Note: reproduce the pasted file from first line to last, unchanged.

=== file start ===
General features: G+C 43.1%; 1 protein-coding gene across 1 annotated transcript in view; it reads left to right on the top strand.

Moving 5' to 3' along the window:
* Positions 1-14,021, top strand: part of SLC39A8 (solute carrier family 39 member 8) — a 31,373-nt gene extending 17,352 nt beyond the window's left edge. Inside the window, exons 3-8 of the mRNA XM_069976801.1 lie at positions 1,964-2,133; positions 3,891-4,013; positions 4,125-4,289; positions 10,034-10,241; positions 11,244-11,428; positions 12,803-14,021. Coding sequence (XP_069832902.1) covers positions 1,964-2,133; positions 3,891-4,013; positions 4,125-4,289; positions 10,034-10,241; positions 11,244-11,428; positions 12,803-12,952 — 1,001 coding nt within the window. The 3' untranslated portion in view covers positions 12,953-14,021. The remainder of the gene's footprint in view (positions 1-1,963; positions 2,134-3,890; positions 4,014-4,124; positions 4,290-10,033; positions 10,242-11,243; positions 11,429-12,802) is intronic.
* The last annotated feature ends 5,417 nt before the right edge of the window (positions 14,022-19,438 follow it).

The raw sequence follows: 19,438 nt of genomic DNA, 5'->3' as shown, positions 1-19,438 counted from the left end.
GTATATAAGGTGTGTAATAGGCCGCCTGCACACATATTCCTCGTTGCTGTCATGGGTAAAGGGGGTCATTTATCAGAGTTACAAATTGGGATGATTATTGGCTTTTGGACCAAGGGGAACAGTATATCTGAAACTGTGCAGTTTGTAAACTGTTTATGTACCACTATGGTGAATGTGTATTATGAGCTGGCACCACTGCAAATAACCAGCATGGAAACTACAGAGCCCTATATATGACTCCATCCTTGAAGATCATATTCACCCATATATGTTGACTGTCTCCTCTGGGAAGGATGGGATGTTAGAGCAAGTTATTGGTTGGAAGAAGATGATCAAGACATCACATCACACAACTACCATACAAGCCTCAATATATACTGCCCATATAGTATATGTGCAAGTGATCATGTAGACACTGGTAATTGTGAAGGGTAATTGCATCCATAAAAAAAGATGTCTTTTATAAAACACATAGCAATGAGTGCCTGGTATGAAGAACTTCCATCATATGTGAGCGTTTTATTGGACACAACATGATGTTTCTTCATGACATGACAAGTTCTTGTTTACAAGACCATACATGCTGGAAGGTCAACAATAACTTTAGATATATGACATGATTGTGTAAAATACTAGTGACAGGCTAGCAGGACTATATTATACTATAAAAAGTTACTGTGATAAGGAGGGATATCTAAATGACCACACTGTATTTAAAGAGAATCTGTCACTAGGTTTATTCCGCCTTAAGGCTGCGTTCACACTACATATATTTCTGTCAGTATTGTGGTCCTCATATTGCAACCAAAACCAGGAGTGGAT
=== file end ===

General features: G+C 43.1%; 1 protein-coding gene across 1 annotated transcript in view; it reads left to right on the top strand.

Moving 5' to 3' along the window:
* Positions 1-14,021, top strand: part of SLC39A8 (solute carrier family 39 member 8) — a 31,373-nt gene extending 17,352 nt beyond the window's left edge. Inside the window, exons 3-8 of the mRNA XM_069976801.1 lie at positions 1,964-2,133; positions 3,891-4,013; positions 4,125-4,289; positions 10,034-10,241; positions 11,244-11,428; positions 12,803-14,021. Coding sequence (XP_069832902.1) covers positions 1,964-2,133; positions 3,891-4,013; positions 4,125-4,289; positions 10,034-10,241; positions 11,244-11,428; positions 12,803-12,952 — 1,001 coding nt within the window. The 3' untranslated portion in view covers positions 12,953-14,021. The remainder of the gene's footprint in view (positions 1-1,963; positions 2,134-3,890; positions 4,014-4,124; positions 4,290-10,033; positions 10,242-11,243; positions 11,429-12,802) is intronic.
* The last annotated feature ends 5,417 nt before the right edge of the window (positions 14,022-19,438 follow it).

The raw sequence follows: 19,438 nt of genomic DNA, 5'->3' as shown, positions 1-19,438 counted from the left end.
GTATATAAGGTGTGTAATAGGCCGCCTGCACACATATTCCTCGTTGCTGTCATGGGTAAAGGGGGTCATTTATCAGAGTTACAAATTGGGATGATTATTGGCTTTTGGACCAAGGGGAACAGTATATCTGAAACTGTGCAGTTTGTAAACTGTTTATGTACCACTATGGTGAATGTGTATTATGAGCTGGCACCACTGCAAATAACCAGCATGGAAACTACAGAGCCCTATATATGACTCCATCCTTGAAGATCATATTCACCCATATATGTTGACTGTCTCCTCTGGGAAGGATGGGATGTTAGAGCAAGTTATTGGTTGGAAGAAGATGATCAAGACATCACATCACACAACTACCATACAAGCCTCAATATATACTGCCCATATAGTATATGTGCAAGTGATCATGTAGACACTGGTAATTGTGAAGGGTAATTGCATCCATAAAAAAAGATGTCTTTTATAAAACACATAGCAATGAGTGCCTGGTATGAAGAACTTCCATCATATGTGAGCGTTTTATTGGACACAACATGATGTTTCTTCATGACATGACAAGTTCTTGTTTACAAGACCATACATGCTGGAAGGTCAACAATAACTTTAGATATATGACATGATTGTGTAAAATACTAGTGACAGGCTAGCAGGACTATATTATACTATAAAAAGTTACTGTGATAAGGAGGGATATCTAAATGACCACACTGTATTTAAAGAGAATCTGTCACTAGGTTTATTCCGCCTTAAGGCTGCGTTCACACTACATATATTTCTGTCAGTATTGTGGTCCTCATATTGCAACCAAAACCAGGAGTGGAT